• Trainings
      With respect to periodic trainings, the Guidelines recommend the following: (i) promotion by the Board of Directors and the management of the legal entity of active participation in the activities by the employees; (ii) full participation of senior management in training activities; (iii) synchronization with the Code of Ethics and Program’s policies; (iv) combination of general trainings with personalized trainings; (v) an initial training (as part of the induction of each employee starting in the organization) and a mandatory general training at least once a year; (vi) clear incentives for training; (vii) evaluation of the trainings in terms of: (a) proper training of those receiving it; (b) through satisfaction surveys or other mechanisms;(c) evidence of existence by documenting its details; (d) projection of continuous monitoring; (e) update and continuous renewal of its contents, incorporating lessons learned; (f) incorporation of guidance stages that include advice upon queries and specific cases.
    • Internal Research
      Internal Research should be regulated in such a way that the limitations arising from privacy rights and worker’s dignity be respected, while, as per the management of information, the provisions for obtaining and processing personal data must be complied with. The Guidelines recommend putting in place a written internal protocol to regulate on matters related to media access and devices that the employer provides to its workers informing that the information stored in those sources and devices belongs to the legal entity. Also, it is advisable to consider policies related to the chain of information custody (and the adoption of external support when dealing with electronic evidence), witnesses’ interviews, and involvement or exclusion of internal areas, depending on the potential involvement in the investigated facts. The Guidelines suggest to implement rules on how to proceed in certain special cases such as: access to employees’ corporate e-mail, access to telephone call records; vehicle satellite tracking records; access to Internet browsing history; access to stored documents; access to drawers or cabinets; video surveillance; access to entry and exit records; inspections of clothing, bags and automobiles; tests for drug consumption; interviews on internal investigations.
    • Due diligence to third parties
      The Guidelines suggest to: (i) know the counterparties and have information about the characteristics and relationships of third parties, including their commercial reputation and the relationship, if any, with local or foreign public officers; (ii) increase the level of scrutiny to the extent that the alerts are greater; (iii) ensure an adequate understanding of the rationale of the relationship that is created with third parties. In addition, it is important to control that the third party is actually performing the work for which it was hired and that its compensation is in accordance with its work; (iv) transmit properly to third parties the integrity policies of the legal entity and demand their compliance; (v) control the actions of third parties in such activities that may be perceived as acting on behalf, for the benefit or in the interest, of the legal entity according to its usual meaning in the context of the businesses that are carried out. The following will be considered relevant counterparties: subsidiaries; partners in joint ventures; dealers; agents; commercial representatives; intermediaries; managers; lobbyists; contractors; consultants; customs’ brokers; suppliers; service providers and customers.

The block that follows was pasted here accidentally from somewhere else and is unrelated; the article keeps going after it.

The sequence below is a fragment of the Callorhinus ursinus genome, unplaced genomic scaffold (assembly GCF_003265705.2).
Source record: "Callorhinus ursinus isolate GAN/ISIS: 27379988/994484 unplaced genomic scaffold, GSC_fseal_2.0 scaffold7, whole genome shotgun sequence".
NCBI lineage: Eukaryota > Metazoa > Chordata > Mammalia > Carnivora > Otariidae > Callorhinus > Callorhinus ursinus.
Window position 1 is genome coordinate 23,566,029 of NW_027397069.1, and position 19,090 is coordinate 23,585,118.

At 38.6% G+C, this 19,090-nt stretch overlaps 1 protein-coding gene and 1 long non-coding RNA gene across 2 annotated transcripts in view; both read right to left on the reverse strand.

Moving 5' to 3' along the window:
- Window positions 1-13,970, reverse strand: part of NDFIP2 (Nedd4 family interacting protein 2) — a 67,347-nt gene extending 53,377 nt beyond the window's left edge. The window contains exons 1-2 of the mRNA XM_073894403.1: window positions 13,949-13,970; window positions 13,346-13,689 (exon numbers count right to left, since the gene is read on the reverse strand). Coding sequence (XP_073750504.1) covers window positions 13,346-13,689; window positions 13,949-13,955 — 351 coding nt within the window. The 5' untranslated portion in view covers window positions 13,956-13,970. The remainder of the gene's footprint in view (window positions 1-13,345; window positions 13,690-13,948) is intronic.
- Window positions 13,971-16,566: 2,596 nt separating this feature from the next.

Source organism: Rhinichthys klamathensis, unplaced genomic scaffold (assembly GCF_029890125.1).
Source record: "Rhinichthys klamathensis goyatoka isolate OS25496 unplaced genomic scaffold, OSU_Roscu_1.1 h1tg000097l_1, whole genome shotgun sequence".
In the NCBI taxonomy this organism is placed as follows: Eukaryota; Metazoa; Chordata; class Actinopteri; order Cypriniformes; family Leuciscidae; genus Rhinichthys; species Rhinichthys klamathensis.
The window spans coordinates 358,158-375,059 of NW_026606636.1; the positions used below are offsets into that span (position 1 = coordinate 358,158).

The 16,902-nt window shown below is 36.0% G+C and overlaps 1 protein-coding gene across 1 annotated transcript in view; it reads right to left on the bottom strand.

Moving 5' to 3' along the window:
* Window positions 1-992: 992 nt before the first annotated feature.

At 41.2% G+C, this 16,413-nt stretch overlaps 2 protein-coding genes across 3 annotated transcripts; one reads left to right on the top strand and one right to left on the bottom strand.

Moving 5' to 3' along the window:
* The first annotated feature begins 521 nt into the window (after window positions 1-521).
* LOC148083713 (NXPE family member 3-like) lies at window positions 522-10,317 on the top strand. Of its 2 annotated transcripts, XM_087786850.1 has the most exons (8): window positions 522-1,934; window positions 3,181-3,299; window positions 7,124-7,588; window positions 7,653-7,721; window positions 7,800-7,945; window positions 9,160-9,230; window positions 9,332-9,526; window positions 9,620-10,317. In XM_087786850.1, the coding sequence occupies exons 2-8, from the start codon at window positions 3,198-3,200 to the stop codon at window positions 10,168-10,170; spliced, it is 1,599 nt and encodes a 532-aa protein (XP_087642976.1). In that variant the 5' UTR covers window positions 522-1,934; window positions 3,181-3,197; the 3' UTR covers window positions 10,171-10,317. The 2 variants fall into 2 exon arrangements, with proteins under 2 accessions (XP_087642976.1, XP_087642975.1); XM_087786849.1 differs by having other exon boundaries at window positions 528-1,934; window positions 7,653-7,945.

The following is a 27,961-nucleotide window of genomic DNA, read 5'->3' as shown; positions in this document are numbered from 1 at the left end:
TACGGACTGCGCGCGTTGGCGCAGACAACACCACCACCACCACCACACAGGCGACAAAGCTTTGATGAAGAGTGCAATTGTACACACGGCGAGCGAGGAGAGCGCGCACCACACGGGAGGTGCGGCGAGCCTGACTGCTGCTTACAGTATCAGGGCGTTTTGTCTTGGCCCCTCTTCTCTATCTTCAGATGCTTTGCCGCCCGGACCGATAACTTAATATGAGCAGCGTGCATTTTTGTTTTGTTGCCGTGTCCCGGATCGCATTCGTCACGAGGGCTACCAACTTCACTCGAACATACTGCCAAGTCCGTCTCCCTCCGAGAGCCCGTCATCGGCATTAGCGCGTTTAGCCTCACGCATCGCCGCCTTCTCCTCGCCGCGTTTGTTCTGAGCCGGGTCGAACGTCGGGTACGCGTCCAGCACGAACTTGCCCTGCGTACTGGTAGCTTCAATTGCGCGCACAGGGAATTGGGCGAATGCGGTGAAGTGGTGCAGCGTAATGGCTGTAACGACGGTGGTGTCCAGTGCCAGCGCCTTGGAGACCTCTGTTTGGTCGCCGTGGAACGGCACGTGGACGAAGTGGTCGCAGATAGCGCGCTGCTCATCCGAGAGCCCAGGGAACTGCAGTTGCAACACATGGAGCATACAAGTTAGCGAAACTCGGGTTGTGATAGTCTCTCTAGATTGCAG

The analysis to be applied on the third parties must include aspects such as: structure and operation; composition of the third party's business; reputation; links and relationships; potential conflicts of interest; financial solvency; technical/professional suitability; track record; existence of anti-corruption program or policies.

    • Due diligence in processes of corporate transformation
      The Guidelines recommend to carry out an analysis on the integrity of the acquired legal entity consisting of a broad and rigorous scrutiny. The cases include transformation, merger and split in the terms of the General Corporation Law.

      The M&A due diligence may include actions such as: verification of anti-corruption compliance by the target company; implementation of anti-corruption policies by the target company; providing directors with training in such policies; and post-closing audit.

    • Internal Responsible Person
      The Guidelines provide for rules on the functions of the Internal Responsible, listing the following, among others: analysis of ethical risks; design of internal policies; conduction of the Program; advice on ethical dilemmas; management of complaints received; whistleblower protection; leadership in internal investigations; support on self-denunciation and cooperation with authorities; Program supervision; strategic planning of the legal entity; training design; adaptation of the Code of Ethics to current regulations.

At TRS&M we remain available to provide a further analysis on the matters described herein.